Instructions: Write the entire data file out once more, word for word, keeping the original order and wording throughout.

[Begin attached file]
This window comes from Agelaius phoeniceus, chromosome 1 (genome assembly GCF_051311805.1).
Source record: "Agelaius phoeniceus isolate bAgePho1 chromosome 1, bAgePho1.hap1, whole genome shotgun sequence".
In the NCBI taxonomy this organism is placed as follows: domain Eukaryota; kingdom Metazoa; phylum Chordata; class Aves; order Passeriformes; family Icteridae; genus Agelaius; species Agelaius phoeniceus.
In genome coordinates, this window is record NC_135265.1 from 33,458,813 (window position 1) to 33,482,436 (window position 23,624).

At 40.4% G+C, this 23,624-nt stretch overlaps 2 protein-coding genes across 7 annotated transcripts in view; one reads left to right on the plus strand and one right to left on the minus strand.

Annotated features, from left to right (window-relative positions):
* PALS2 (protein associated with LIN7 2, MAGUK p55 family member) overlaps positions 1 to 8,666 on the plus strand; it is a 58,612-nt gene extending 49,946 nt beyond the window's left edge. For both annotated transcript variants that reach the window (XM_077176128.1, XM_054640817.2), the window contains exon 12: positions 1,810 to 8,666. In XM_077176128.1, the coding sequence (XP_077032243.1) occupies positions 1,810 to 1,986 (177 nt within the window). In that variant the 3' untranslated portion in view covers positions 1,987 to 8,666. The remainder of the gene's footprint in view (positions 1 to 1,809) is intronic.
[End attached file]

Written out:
This window comes from Agelaius phoeniceus, chromosome 1 (genome assembly GCF_051311805.1).
Source record: "Agelaius phoeniceus isolate bAgePho1 chromosome 1, bAgePho1.hap1, whole genome shotgun sequence".
In the NCBI taxonomy this organism is placed as follows: domain Eukaryota; kingdom Metazoa; phylum Chordata; class Aves; order Passeriformes; family Icteridae; genus Agelaius; species Agelaius phoeniceus.
In genome coordinates, this window is record NC_135265.1 from 33,458,813 (window position 1) to 33,482,436 (window position 23,624).

At 40.4% G+C, this 23,624-nt stretch overlaps 2 protein-coding genes across 7 annotated transcripts in view; one reads left to right on the plus strand and one right to left on the minus strand.

Annotated features, from left to right (window-relative positions):
* PALS2 (protein associated with LIN7 2, MAGUK p55 family member) overlaps positions 1 to 8,666 on the plus strand; it is a 58,612-nt gene extending 49,946 nt beyond the window's left edge. For both annotated transcript variants that reach the window (XM_077176128.1, XM_054640817.2), the window contains exon 12: positions 1,810 to 8,666. In XM_077176128.1, the coding sequence (XP_077032243.1) occupies positions 1,810 to 1,986 (177 nt within the window). In that variant the 3' untranslated portion in view covers positions 1,987 to 8,666. The remainder of the gene's footprint in view (positions 1 to 1,809) is intronic.